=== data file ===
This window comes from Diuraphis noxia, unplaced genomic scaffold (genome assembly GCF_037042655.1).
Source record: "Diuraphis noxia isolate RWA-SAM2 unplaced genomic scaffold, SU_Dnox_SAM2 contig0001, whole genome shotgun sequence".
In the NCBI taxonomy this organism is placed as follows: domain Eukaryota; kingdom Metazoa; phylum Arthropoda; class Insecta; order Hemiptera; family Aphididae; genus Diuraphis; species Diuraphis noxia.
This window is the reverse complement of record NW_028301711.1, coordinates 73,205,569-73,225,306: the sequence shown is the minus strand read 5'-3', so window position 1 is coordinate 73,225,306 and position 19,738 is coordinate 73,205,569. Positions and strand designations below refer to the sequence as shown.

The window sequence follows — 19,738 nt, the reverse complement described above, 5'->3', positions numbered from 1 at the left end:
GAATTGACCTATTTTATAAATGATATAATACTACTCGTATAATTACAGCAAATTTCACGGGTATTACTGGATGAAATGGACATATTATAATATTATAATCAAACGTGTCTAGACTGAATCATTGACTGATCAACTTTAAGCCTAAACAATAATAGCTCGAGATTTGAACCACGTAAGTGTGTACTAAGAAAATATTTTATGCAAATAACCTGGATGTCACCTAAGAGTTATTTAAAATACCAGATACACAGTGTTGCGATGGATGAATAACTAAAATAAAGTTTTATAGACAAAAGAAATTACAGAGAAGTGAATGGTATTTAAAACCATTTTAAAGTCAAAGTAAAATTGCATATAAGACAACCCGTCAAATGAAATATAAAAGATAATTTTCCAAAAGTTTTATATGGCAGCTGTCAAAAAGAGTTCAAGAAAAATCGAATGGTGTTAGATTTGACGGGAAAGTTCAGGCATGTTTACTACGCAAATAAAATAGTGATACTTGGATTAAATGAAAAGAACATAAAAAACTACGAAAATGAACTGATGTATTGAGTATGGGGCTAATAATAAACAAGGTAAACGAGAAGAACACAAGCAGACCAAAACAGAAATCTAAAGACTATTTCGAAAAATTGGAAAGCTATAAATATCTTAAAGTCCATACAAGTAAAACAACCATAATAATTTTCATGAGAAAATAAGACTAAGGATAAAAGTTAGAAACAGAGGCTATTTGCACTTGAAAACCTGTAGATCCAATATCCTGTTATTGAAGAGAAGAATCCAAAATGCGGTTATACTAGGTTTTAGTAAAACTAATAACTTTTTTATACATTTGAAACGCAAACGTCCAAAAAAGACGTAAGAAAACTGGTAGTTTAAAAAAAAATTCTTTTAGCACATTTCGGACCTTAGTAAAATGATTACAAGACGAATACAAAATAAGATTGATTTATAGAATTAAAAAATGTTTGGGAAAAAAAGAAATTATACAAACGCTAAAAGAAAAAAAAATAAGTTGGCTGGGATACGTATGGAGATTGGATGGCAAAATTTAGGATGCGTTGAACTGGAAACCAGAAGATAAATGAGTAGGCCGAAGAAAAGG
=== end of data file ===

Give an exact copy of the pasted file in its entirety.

This window comes from Diuraphis noxia, unplaced genomic scaffold (genome assembly GCF_037042655.1).
Source record: "Diuraphis noxia isolate RWA-SAM2 unplaced genomic scaffold, SU_Dnox_SAM2 contig0001, whole genome shotgun sequence".
In the NCBI taxonomy this organism is placed as follows: domain Eukaryota; kingdom Metazoa; phylum Arthropoda; class Insecta; order Hemiptera; family Aphididae; genus Diuraphis; species Diuraphis noxia.
This window is the reverse complement of record NW_028301711.1, coordinates 73,205,569-73,225,306: the sequence shown is the minus strand read 5'-3', so window position 1 is coordinate 73,225,306 and position 19,738 is coordinate 73,205,569. Positions and strand designations below refer to the sequence as shown.

The window sequence follows — 19,738 nt, the reverse complement described above, 5'->3', positions numbered from 1 at the left end:
GAATTGACCTATTTTATAAATGATATAATACTACTCGTATAATTACAGCAAATTTCACGGGTATTACTGGATGAAATGGACATATTATAATATTATAATCAAACGTGTCTAGACTGAATCATTGACTGATCAACTTTAAGCCTAAACAATAATAGCTCGAGATTTGAACCACGTAAGTGTGTACTAAGAAAATATTTTATGCAAATAACCTGGATGTCACCTAAGAGTTATTTAAAATACCAGATACACAGTGTTGCGATGGATGAATAACTAAAATAAAGTTTTATAGACAAAAGAAATTACAGAGAAGTGAATGGTATTTAAAACCATTTTAAAGTCAAAGTAAAATTGCATATAAGACAACCCGTCAAATGAAATATAAAAGATAATTTTCCAAAAGTTTTATATGGCAGCTGTCAAAAAGAGTTCAAGAAAAATCGAATGGTGTTAGATTTGACGGGAAAGTTCAGGCATGTTTACTACGCAAATAAAATAGTGATACTTGGATTAAATGAAAAGAACATAAAAAACTACGAAAATGAACTGATGTATTGAGTATGGGGCTAATAATAAACAAGGTAAACGAGAAGAACACAAGCAGACCAAAACAGAAATCTAAAGACTATTTCGAAAAATTGGAAAGCTATAAATATCTTAAAGTCCATACAAGTAAAACAACCATAATAATTTTCATGAGAAAATAAGACTAAGGATAAAAGTTAGAAACAGAGGCTATTTGCACTTGAAAACCTGTAGATCCAATATCCTGTTATTGAAGAGAAGAATCCAAAATGCGGTTATACTAGGTTTTAGTAAAACTAATAACTTTTTTATACATTTGAAACGCAAACGTCCAAAAAAGACGTAAGAAAACTGGTAGTTTAAAAAAAAATTCTTTTAGCACATTTCGGACCTTAGTAAAATGATTACAAGACGAATACAAAATAAGATTGATTTATAGAATTAAAAAATGTTTGGGAAAAAAAGAAATTATACAAACGCTAAAAGAAAAAAAAATAAGTTGGCTGGGATACGTATGGAGATTGGATGGCAAAATTTAGGATGCGTTGAACTGGAAACCAGAAGATAAATGAGTAGGCCGAAGAAAAGG